Within a few months Presley was out on the road touring. “When he would back to Memphis he started renting the amusement park after it closed at night, so people wouldn’t crowd around. I would go to the amusement park at midnight and ride the rollercoasters. Then he would rent the Rainbow skating rink and we would choose up sides like football. Then within a year was the all-night movies – after the movie theatre had closed Elvis would have three or four films that he would choose. So for ten years, from ’54 to ’64, when Elvis was in town [they hung out].
“In ’57 when he bought Graceland I was welcomed up there. The guys would say, ‘We’re doing this tonight – do you want to come up?’ The guys were older and they were going out to Hollywood and on the road, I was in high school.”
Schilling got a football scholarship to study at college in Arkansas – “I was going to be a history teacher and a football coach” – but a call from Presley in 1964 changed his plans dramatically. “Elvis called me out to Graceland one night at 2am and said, ‘I need you to go to work for me’. I’d forgotten all about that, my life had gone a totally different way, so I said, ‘When?’ He said, ‘Now’. I thought about it for about ten seconds and I said, ‘Can I get home and get my clothes?’ I had to quit two part-time jobs, I had to tell me instructor that I couldn’t practice, I had to tell my father that I was dropping out of college in my senior year and we got in a little bus – not the kind that rock stars drive today, it was a Winnebago – and Elvis drove, there were five of us and we drove 2,000 miles from Memphis to LA, we stopped in truck stops at night time, Elvis would throw me a football and we would talk all night. And that was the start of me being part of the Memphis Mafia.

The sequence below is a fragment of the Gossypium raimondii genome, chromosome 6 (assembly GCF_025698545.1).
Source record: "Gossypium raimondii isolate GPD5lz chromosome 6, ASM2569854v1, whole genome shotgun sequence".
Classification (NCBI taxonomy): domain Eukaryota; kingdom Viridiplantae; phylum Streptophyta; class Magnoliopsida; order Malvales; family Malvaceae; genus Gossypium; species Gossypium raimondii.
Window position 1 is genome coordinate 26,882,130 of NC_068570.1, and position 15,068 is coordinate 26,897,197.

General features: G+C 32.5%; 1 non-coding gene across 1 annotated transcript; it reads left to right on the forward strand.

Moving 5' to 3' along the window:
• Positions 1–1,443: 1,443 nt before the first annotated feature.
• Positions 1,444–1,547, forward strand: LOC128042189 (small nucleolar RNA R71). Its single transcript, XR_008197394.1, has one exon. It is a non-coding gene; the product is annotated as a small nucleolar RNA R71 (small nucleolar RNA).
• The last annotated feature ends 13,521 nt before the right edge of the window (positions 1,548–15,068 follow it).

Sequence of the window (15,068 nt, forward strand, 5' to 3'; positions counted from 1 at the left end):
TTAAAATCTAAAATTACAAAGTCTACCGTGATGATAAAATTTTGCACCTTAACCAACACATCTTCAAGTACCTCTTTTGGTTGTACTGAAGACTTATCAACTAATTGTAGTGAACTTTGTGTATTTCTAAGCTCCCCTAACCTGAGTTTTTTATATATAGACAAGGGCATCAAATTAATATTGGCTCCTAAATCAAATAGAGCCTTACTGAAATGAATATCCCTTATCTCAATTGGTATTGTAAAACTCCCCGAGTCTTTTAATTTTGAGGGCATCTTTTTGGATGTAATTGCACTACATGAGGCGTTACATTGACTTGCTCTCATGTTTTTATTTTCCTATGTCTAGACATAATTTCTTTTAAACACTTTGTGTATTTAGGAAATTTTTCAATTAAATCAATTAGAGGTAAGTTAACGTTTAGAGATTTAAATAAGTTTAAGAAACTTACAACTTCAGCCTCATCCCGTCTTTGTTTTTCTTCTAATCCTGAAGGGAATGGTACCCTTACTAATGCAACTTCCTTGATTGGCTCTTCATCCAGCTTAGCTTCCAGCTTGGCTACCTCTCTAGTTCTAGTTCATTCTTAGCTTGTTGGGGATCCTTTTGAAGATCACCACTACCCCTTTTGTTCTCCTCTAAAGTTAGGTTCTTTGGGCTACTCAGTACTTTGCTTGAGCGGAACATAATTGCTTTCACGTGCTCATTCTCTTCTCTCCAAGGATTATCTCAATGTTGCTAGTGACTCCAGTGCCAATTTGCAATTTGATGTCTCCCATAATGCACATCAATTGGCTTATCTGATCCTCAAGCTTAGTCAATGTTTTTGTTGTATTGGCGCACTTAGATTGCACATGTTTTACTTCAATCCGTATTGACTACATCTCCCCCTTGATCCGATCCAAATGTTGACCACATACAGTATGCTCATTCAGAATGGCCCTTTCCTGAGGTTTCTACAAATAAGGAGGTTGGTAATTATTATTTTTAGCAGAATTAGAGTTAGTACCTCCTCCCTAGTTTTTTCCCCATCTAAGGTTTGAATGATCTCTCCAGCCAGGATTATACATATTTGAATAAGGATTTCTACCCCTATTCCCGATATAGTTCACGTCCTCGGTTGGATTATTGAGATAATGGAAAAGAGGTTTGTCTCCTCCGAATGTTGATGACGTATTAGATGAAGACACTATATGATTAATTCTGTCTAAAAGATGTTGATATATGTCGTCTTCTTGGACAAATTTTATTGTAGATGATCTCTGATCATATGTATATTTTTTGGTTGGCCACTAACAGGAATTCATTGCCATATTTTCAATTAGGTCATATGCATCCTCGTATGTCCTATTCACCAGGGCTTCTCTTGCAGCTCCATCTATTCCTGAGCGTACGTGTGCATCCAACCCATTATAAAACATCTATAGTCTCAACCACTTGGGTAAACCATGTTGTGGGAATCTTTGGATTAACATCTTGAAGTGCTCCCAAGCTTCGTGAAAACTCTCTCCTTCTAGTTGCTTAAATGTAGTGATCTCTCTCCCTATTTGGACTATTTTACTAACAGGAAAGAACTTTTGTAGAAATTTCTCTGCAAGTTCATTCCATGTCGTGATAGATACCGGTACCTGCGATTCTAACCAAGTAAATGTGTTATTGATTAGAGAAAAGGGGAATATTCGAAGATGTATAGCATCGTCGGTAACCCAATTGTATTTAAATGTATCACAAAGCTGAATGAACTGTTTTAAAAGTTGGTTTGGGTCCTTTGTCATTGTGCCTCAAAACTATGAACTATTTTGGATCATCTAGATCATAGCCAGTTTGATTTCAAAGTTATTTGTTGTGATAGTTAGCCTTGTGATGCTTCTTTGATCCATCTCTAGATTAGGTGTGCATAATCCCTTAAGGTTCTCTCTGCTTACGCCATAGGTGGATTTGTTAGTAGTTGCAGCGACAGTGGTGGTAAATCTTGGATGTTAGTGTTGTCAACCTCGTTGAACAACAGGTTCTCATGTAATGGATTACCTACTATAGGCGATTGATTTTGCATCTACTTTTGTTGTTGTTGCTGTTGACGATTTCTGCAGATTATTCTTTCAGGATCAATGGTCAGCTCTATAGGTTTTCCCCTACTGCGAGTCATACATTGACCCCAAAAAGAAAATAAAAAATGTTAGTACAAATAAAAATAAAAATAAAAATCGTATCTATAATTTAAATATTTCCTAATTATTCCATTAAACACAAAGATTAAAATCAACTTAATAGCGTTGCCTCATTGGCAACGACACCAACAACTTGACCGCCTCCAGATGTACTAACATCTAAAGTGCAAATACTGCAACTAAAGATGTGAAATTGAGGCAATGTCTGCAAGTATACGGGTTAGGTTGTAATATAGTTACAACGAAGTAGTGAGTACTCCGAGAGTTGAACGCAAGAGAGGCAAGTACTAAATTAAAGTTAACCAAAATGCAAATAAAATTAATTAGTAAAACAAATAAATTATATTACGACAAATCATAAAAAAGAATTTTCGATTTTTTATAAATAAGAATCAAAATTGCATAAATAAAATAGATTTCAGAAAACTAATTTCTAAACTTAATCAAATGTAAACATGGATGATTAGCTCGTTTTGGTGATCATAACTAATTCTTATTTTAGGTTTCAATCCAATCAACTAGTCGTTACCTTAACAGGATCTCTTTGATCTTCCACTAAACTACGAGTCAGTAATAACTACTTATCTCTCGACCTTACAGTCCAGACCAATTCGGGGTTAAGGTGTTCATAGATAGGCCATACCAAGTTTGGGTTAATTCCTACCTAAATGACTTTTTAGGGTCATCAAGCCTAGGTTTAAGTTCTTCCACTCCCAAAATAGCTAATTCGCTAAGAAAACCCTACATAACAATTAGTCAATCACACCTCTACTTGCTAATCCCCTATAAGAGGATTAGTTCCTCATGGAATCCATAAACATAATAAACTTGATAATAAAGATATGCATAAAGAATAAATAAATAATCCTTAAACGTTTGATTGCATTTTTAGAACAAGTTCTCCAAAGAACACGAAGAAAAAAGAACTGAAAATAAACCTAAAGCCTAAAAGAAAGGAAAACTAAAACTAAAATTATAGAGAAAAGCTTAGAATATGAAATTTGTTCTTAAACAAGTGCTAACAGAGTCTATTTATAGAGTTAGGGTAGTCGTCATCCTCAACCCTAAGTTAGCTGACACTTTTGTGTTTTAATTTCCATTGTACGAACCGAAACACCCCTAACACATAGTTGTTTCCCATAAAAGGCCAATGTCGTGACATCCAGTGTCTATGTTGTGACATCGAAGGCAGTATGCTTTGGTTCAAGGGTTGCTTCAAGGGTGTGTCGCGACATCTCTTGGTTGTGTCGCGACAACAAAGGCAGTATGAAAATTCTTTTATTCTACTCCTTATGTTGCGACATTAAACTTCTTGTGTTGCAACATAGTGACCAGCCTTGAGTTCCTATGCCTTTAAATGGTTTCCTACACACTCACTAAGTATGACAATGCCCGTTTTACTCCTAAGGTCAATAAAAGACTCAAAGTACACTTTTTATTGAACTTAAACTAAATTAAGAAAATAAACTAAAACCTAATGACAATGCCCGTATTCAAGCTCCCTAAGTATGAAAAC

“Over the years I worked as an aide then I was the stand-in in about seven movies while working for him. I got very interested in film and at one point I quit working for him and spent time in film editing, then Elvis asked me to come back and I could edit his films. Then he went on the road when he wasn’t doing films and that was fun for a while. I quit working for him again and went out with a little unknown artist and we were doing restaurants, opening acts, and we opened for the Beach Boys. I went back to working for Elvis and then the Beach Boys asked me to be their tour manager, then I became their manager, and I’m their manager as we speak today.”